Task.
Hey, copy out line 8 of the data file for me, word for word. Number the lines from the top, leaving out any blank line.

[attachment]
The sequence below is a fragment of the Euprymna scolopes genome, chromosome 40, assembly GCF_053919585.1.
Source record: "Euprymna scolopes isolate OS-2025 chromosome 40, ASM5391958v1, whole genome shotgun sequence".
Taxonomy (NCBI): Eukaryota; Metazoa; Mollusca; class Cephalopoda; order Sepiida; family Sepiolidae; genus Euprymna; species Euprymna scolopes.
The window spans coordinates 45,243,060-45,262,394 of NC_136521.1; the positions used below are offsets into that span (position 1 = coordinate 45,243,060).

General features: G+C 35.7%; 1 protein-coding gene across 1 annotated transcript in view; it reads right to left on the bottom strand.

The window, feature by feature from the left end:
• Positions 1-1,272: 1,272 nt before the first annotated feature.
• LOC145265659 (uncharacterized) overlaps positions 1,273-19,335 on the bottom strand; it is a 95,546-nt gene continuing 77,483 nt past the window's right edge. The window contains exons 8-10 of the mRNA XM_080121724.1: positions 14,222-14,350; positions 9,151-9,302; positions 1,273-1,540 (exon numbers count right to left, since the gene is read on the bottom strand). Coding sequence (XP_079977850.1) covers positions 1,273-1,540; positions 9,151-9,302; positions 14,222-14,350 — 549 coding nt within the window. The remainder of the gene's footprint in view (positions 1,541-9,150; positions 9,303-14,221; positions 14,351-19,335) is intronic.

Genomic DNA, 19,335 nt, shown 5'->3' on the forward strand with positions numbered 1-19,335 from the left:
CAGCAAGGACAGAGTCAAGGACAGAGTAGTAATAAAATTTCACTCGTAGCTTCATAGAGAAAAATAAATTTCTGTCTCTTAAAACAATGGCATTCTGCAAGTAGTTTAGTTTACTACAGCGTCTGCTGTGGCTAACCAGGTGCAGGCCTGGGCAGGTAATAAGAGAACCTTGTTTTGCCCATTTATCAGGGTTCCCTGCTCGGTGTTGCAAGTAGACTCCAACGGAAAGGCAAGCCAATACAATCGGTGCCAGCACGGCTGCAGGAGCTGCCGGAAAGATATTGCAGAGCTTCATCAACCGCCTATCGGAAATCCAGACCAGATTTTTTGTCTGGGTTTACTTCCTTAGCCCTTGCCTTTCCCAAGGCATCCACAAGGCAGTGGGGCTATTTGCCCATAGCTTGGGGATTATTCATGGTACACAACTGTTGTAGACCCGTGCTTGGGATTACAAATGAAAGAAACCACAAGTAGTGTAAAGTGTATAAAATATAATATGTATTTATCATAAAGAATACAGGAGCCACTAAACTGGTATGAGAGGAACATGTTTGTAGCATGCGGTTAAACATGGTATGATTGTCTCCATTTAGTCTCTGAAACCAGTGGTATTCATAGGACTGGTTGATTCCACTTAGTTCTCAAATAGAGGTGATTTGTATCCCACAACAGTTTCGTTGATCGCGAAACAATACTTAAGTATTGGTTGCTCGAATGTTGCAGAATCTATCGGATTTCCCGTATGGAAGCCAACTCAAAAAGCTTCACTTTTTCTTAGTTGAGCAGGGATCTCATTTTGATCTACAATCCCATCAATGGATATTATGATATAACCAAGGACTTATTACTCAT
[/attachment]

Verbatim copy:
• LOC145265659 (uncharacterized) overlaps positions 1,273-19,335 on the bottom strand; it is a 95,546-nt gene continuing 77,483 nt past the window's right edge. The window contains exons 8-10 of the mRNA XM_080121724.1: positions 14,222-14,350; positions 9,151-9,302; positions 1,273-1,540 (exon numbers count right to left, since the gene is read on the bottom strand). Coding sequence (XP_079977850.1) covers positions 1,273-1,540; positions 9,151-9,302; positions 14,222-14,350 — 549 coding nt within the window. The remainder of the gene's footprint in view (positions 1,541-9,150; positions 9,303-14,221; positions 14,351-19,335) is intronic.